Youth issues take priority at discussion

Tom Lopez

Minnesota gubernatorial candidates began vying for student support last night when four of the five announced candidates participated in a panel discussion at the St. Paul Student Center.
“I think we have to ask of ‘Generation X,’ are they failing the system, or is the system failing them?” said Democratic candidate Ted Mondale. The theme of the round-table discussion, which was sponsored by the Youth Development Leadership Program of the Department of Education, was “youth issues.”
Democrats Mondale and Hennepin County attorney Michael Freeman, and Republicans Allen Quist and Sen. Roy Terwilliger, took part in the discussion. Minnesota’s attorney general, Democrat Hubert “Skip” Humphrey, was not able to attend because he was receiving an award from the College of Education.
In introducing themselves, candidates pointed out their similarities. All have children, and all have served, or in Terwilliger’s case currently serves, in the state Legislature.
However, differences quickly became apparent with the first question, which concerned welfare reform. On this issue, the hopefuls divided along party lines. Quist and Terwilliger stressed the need for personal responsibility and preventive measures, while Freeman and Mondale discussed the duty of the government.
“I view this as a great opportunity,” Terwilliger said. “I believe that it is time that we make the change in our society where we roll back the dependency that has built up over a multi-generational period of time and give people the opportunity to … see the tried-and-true American value of hard work.”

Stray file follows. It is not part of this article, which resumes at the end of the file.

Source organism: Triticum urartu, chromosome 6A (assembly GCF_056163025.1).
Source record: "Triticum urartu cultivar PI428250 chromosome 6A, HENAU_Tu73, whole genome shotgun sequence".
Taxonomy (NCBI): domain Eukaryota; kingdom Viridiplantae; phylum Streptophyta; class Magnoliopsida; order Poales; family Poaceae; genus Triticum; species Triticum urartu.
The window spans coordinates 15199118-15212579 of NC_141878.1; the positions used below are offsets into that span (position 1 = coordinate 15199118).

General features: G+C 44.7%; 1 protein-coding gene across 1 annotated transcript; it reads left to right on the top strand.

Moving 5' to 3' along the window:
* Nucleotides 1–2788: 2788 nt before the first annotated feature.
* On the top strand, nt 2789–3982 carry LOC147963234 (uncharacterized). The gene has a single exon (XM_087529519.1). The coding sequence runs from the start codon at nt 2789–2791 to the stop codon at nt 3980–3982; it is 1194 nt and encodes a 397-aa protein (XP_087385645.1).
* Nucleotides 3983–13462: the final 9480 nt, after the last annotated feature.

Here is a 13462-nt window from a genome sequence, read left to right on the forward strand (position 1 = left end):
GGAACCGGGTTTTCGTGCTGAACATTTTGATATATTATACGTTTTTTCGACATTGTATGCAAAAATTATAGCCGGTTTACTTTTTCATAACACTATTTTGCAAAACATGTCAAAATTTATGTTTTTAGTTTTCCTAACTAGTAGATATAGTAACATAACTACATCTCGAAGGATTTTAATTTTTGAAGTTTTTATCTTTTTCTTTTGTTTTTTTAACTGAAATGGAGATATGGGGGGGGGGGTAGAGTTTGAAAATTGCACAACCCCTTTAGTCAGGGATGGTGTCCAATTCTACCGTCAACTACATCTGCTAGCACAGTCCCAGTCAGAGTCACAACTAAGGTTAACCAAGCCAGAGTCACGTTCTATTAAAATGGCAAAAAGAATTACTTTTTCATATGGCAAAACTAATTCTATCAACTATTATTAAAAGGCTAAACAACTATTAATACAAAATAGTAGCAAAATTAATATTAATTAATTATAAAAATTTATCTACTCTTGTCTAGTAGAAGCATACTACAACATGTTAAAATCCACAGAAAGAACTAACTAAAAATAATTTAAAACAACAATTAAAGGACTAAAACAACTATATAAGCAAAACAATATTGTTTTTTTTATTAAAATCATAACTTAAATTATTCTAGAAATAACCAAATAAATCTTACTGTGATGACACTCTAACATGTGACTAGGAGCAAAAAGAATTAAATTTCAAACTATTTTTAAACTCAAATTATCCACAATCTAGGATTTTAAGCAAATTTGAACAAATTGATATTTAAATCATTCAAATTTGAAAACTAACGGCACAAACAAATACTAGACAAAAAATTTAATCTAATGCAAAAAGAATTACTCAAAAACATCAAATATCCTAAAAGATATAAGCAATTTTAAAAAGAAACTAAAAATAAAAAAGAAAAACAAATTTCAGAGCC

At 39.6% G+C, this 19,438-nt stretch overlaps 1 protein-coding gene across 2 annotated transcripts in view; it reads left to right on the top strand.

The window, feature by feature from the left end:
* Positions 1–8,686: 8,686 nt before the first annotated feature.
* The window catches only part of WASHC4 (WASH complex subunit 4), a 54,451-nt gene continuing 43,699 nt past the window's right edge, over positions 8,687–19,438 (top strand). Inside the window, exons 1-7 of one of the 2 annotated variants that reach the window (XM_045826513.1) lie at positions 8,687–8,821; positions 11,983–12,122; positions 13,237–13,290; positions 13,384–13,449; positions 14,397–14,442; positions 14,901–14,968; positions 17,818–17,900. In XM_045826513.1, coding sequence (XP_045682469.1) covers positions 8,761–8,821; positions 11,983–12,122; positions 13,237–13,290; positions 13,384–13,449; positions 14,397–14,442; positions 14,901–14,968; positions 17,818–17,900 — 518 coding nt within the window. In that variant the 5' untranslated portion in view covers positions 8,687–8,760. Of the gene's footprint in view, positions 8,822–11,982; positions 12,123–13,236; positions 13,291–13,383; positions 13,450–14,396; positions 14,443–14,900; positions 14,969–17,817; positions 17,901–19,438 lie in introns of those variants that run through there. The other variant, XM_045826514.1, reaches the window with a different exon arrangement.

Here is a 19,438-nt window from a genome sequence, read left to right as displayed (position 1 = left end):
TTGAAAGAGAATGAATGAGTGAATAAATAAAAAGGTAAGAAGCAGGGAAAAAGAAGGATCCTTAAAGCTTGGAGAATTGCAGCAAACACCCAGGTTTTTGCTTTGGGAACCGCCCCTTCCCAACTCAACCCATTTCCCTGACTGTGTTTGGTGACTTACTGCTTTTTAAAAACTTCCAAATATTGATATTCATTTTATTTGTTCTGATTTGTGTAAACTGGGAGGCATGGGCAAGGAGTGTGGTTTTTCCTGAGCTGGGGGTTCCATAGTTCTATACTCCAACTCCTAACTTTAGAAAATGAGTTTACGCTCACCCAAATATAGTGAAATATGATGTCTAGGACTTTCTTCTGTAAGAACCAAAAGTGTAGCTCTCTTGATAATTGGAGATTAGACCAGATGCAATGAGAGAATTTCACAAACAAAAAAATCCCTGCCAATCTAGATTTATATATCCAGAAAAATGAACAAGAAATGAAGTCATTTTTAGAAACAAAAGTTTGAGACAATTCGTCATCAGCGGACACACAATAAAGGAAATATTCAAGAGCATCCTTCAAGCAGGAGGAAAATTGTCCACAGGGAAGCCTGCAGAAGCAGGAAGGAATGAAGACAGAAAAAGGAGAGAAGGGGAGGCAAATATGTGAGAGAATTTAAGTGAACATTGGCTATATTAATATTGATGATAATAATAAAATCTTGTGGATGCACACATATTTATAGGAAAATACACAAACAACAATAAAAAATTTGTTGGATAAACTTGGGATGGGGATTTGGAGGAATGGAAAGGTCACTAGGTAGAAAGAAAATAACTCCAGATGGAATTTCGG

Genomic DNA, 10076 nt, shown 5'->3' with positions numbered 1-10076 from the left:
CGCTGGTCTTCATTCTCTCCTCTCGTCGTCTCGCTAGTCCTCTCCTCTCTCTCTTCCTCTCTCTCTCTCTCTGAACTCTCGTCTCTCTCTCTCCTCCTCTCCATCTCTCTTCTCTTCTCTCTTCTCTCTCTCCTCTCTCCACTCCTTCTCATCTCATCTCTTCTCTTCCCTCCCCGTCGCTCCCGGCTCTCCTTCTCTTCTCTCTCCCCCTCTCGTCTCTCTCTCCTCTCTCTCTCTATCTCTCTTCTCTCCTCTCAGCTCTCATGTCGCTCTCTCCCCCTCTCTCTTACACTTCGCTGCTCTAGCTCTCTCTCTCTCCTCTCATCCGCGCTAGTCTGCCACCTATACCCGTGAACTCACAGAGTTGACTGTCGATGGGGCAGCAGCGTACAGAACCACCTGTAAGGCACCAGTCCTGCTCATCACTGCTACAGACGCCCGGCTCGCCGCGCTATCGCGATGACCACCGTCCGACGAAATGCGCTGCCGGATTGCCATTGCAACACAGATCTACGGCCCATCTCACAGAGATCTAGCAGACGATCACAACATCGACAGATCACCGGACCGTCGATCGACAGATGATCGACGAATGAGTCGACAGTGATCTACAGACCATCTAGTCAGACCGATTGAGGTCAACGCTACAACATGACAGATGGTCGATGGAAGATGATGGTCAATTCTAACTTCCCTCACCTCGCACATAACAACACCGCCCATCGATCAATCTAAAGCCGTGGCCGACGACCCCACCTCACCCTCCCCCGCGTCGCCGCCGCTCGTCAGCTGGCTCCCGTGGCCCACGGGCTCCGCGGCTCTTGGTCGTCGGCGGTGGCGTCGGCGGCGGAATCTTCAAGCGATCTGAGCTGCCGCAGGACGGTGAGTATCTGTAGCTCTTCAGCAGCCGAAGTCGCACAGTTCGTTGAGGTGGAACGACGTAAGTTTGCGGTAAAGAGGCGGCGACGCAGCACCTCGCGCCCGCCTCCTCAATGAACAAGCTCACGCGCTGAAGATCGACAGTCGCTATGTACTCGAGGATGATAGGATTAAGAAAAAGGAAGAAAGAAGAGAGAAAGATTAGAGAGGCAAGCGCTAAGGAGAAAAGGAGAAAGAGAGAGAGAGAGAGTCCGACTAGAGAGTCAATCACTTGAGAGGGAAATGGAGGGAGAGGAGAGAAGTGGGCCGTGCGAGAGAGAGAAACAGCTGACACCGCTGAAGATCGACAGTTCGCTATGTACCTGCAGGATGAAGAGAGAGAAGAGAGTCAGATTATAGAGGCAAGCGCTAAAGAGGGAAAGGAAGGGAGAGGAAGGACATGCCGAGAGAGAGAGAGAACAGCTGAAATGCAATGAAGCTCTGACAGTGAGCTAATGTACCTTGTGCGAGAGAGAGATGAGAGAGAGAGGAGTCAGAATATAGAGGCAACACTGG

Freeman described a more liberal conception of the welfare system. “Every child deserves an opportunity to grow and develop to his or her best ability,” he said. “I think that’s our challenge in government.”
Candidates were asked a list of questions from members of the Youth Development Leadership Program. Each had two minutes to answer the question, then an additional minute to answer a follow-up question or to contest the comments of another candidate.
In the second half of the discussion, members of the audience posed questions, and each candidate had one minute to respond.
Another contentious issue was perceptions of juvenile crime and societal attempts to curb it.
Mondale said he was not necessarily opposed to policies like of one recently adopted by the Mall of America, which requires children under 15 to be escorted by adults on Friday and Saturday nights. Although we must be careful not to get carried away, he said he would need to review such cases individually.
Both Mondale and Terwilliger questioned whether it is the government’s place to interfere with such policies. “People should be able to draw a line and say there are rules,” Terwilliger said.
However, Quist took an opposing stance, equating such policies with discrimination. As an example, he drew upon the experiences of his daughter, who he said protested when her teacher punished the class for the actions of two troublemakers.
“It’s positively wrong to discriminate against a whole group because of what one or two people are doing or because of what a small group is doing,” he said. “If you’ve got crime problems, go after the perpetrators.”
The panel also discussed access to higher education. Freeman criticized Republican Governor Arne Carlson’s attitudes toward education.
“We have to stop beating (higher education) up, like the current governor has been for so damn long,” he said. Carlson has been especially critical of the University in the past year, faulting its handling of tenure reform and the regents selection process.
About 40 people attended the discussion. Afterward, coordinators of the event agreed that no particular candidate “won” the discussion, and that such competition was not the point of the panel discussion.
“We just wanted to hold a discussion about youth issues that we felt were critical,” said Deb Salls, one of the coordinators of the event. “We wanted to find out about how the candidates felt about particular issues, but we also wanted to bring to their attention issues that we felt were important.”